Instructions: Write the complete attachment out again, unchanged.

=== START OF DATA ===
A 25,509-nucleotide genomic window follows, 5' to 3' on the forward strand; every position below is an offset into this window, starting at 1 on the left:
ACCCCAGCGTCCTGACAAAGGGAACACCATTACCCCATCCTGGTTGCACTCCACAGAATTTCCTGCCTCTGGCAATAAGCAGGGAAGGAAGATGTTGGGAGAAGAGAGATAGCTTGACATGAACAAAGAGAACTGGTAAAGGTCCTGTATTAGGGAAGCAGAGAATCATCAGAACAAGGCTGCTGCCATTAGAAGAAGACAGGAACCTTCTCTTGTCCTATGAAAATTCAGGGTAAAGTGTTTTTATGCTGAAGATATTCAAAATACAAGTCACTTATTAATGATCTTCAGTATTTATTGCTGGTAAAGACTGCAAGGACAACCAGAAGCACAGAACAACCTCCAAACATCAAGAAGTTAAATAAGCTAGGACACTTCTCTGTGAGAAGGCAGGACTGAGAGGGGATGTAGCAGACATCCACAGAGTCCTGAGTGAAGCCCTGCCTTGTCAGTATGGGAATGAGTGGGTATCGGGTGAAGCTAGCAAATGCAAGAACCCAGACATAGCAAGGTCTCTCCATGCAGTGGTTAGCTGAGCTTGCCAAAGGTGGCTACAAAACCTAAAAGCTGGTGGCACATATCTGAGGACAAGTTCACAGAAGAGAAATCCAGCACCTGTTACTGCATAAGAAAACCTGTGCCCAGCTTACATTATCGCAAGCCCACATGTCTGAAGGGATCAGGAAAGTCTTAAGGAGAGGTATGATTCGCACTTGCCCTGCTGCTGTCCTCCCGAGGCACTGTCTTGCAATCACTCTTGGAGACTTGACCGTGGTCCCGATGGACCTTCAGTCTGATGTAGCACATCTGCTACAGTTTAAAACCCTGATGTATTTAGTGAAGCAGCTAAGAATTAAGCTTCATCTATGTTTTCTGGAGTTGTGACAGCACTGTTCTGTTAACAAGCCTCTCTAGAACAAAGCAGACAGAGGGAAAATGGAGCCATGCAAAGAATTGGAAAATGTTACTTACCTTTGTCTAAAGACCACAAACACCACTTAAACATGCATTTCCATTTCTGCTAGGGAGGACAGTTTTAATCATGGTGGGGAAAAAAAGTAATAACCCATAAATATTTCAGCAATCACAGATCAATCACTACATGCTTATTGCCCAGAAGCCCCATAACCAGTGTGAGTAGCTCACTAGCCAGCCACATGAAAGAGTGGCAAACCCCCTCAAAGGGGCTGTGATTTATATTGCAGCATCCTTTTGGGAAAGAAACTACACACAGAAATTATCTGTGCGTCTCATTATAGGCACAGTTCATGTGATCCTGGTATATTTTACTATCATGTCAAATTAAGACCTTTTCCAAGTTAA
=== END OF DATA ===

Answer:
A 25,509-nucleotide genomic window follows, 5' to 3' on the forward strand; every position below is an offset into this window, starting at 1 on the left:
ACCCCAGCGTCCTGACAAAGGGAACACCATTACCCCATCCTGGTTGCACTCCACAGAATTTCCTGCCTCTGGCAATAAGCAGGGAAGGAAGATGTTGGGAGAAGAGAGATAGCTTGACATGAACAAAGAGAACTGGTAAAGGTCCTGTATTAGGGAAGCAGAGAATCATCAGAACAAGGCTGCTGCCATTAGAAGAAGACAGGAACCTTCTCTTGTCCTATGAAAATTCAGGGTAAAGTGTTTTTATGCTGAAGATATTCAAAATACAAGTCACTTATTAATGATCTTCAGTATTTATTGCTGGTAAAGACTGCAAGGACAACCAGAAGCACAGAACAACCTCCAAACATCAAGAAGTTAAATAAGCTAGGACACTTCTCTGTGAGAAGGCAGGACTGAGAGGGGATGTAGCAGACATCCACAGAGTCCTGAGTGAAGCCCTGCCTTGTCAGTATGGGAATGAGTGGGTATCGGGTGAAGCTAGCAAATGCAAGAACCCAGACATAGCAAGGTCTCTCCATGCAGTGGTTAGCTGAGCTTGCCAAAGGTGGCTACAAAACCTAAAAGCTGGTGGCACATATCTGAGGACAAGTTCACAGAAGAGAAATCCAGCACCTGTTACTGCATAAGAAAACCTGTGCCCAGCTTACATTATCGCAAGCCCACATGTCTGAAGGGATCAGGAAAGTCTTAAGGAGAGGTATGATTCGCACTTGCCCTGCTGCTGTCCTCCCGAGGCACTGTCTTGCAATCACTCTTGGAGACTTGACCGTGGTCCCGATGGACCTTCAGTCTGATGTAGCACATCTGCTACAGTTTAAAACCCTGATGTATTTAGTGAAGCAGCTAAGAATTAAGCTTCATCTATGTTTTCTGGAGTTGTGACAGCACTGTTCTGTTAACAAGCCTCTCTAGAACAAAGCAGACAGAGGGAAAATGGAGCCATGCAAAGAATTGGAAAATGTTACTTACCTTTGTCTAAAGACCACAAACACCACTTAAACATGCATTTCCATTTCTGCTAGGGAGGACAGTTTTAATCATGGTGGGGAAAAAAAGTAATAACCCATAAATATTTCAGCAATCACAGATCAATCACTACATGCTTATTGCCCAGAAGCCCCATAACCAGTGTGAGTAGCTCACTAGCCAGCCACATGAAAGAGTGGCAAACCCCCTCAAAGGGGCTGTGATTTATATTGCAGCATCCTTTTGGGAAAGAAACTACACACAGAAATTATCTGTGCGTCTCATTATAGGCACAGTTCATGTGATCCTGGTATATTTTACTATCATGTCAAATTAAGACCTTTTCCAAGTTAA